Be mindful of your comments on social media. It can be challenging with all the news that's circulating, but be caring and respectful when you comment or post on social media. Role-modeling is essential, even in our most challenging moments.

Fight the stereotypes and point out the multiple contributions immigrants make to America. The Latino Donors Collaborative showcases real data highlighting the truth about Latinos in America. The more informed you are, the better prepared you will be to have supportive and constructive conversations with your kids. Watch these inspiring movies about Latinos together.

Talk about history. With older kids, you can discuss what's happening now in the context of history. If you and your family have your own stories that relate to this situation, talk about them. You can also discuss other humanitarian crises throughout the world and history. These graphic novels can be a great way to help kids learn more about history.

Take action. Participate with your kids in the protests that have been organized around the country. A major national protest is scheduled for June 30. You can also call your state representatives. For a complete guide to taking action, visit the Latino Community Foundation.

Donate. Millions of Americans have stepped up to help. As always, make sure you're donating to a reliable organization. A Facebook campaign for the nonprofit RAICES based in Texas has already amassed more than $12 million to help reunite kids with their families.

Take a break. As sad as it is, it's hard to say how long this crisis will last. It's important for you and your family to have unplugged time, to hug each other, and to give yourselves time to recharge.

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About Maria O Alvarez

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As Director of Latino Content and Outreach, I lead, create, execute and implement strategies to spread out the word about Common Sense Media in the Spanish-Speaking community. I love sharing our content, finding ways to... Read more

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Comments (1)

Adult written by Pocono Chuck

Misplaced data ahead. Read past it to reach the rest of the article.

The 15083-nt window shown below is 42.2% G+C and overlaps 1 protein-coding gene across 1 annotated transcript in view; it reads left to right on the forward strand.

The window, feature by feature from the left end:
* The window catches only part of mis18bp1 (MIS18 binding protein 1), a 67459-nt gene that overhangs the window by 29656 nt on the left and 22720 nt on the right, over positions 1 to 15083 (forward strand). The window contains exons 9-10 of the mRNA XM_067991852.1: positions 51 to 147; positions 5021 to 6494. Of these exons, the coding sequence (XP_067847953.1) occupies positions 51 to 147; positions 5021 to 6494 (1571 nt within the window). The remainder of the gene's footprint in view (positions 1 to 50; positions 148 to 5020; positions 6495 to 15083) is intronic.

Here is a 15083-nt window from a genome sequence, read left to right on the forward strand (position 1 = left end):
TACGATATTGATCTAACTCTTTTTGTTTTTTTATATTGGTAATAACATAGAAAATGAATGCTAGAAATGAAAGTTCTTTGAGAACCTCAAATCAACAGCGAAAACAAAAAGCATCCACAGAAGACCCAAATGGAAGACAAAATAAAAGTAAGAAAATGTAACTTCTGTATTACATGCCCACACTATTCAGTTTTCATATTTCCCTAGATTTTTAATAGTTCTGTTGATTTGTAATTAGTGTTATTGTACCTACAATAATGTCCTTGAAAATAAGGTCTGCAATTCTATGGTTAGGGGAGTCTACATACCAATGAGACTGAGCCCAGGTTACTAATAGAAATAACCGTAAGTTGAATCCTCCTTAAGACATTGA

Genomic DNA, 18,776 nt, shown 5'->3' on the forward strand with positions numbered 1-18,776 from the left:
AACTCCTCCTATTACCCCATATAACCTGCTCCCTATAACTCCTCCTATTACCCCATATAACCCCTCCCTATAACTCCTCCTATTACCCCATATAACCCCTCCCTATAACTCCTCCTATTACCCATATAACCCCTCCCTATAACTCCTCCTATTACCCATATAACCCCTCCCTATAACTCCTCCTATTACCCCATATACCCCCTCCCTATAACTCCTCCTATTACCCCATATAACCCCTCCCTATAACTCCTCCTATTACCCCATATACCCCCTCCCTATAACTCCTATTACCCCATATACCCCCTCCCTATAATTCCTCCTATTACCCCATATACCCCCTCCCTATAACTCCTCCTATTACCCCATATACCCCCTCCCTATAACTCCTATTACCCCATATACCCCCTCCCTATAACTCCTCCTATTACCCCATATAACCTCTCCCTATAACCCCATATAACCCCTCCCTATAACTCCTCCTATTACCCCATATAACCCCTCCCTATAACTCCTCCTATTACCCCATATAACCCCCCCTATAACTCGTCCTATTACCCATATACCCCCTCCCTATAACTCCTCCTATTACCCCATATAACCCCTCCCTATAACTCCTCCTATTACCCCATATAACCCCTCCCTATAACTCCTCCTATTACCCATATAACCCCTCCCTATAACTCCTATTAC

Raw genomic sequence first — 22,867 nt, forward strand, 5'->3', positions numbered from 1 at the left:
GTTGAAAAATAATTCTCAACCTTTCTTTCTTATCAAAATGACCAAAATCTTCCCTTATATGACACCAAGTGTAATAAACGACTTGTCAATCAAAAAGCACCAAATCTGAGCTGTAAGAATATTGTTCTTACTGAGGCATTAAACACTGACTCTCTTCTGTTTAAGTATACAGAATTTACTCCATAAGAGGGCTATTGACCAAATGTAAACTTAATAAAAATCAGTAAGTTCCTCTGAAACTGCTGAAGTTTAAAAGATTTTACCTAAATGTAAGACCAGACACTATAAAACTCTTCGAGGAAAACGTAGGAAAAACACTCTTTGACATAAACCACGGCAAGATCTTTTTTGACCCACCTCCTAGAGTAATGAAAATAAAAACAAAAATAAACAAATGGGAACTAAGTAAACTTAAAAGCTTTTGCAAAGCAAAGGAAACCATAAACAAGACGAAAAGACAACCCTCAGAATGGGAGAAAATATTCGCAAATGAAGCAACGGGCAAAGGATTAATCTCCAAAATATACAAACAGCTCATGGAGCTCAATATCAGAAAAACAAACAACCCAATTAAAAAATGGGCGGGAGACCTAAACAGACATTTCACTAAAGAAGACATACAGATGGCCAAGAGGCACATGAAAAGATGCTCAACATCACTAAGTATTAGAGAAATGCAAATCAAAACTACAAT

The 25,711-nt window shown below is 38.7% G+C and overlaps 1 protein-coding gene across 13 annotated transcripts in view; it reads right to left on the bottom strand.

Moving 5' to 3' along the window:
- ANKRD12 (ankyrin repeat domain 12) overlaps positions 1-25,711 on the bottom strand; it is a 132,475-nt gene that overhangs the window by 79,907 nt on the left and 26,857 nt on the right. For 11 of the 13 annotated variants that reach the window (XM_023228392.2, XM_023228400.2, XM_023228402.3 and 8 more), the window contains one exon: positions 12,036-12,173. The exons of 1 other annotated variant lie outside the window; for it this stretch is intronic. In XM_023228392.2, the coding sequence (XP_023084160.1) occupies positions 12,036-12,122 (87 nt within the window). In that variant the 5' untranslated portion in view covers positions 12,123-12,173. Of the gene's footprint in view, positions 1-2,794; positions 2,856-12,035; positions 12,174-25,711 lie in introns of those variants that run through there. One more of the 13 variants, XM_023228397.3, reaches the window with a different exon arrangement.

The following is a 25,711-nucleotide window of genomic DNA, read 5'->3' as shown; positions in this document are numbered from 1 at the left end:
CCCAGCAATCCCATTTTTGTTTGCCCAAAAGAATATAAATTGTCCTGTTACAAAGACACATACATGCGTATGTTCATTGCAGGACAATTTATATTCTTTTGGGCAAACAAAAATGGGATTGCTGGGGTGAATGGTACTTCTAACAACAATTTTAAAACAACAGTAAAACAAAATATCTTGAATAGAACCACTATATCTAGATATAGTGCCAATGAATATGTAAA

When my now 22 yo was 7 or 8, there was talk about what to do with illegal aliens. He asked why there was so many people who seemed to dislike or hate them. I explained that if someone knocks on the front door, I will answer it, and if that person seemed friendly enough, I might let them in. He understood my example. "But if" I started "someone tried to climb through the bathroom window...." which elicited the anticipated giggles from an eight year old. He said "You would push him out!" An 8 year grasped the concept of legal and illegal immigration. His younger brother asked me the same questions about at about the same age (7 or 8), and he understood the point. Now 15, he asks why the immigrants today are crossing illegally from Mexico, why aren't they seeking asylum from the border crossings, or from the Mexican government? I can't answer him. He wonders why people are allowed to break the laws, then act like they have rights and he doesn't. Why did DHS transport unaccompanied children who arrived 5-6 years ago to a nearby city, and the news reports praised that action, but when it happens now, according law, they think it is a bad thing to do today. Both of sons are well-versed in history and know of the crimes against humanity during the Holocaust, and wonder how people can dare to make comparisions to what's happening today. My family is active in the community; we donate to our church who, in turn, helps families around the world and those who crossed illegally into our country. My family knows of grandparents (on both my spouse's side and my side of the family) who came to the US through Ellis Island, and knows approximately 15% of their fellow travelers were sent back to their homeland. What my sons cannot fathom is why law breakers are being treated as heroic while they're seen by many as 2nd class citizens, even as they follow the laws.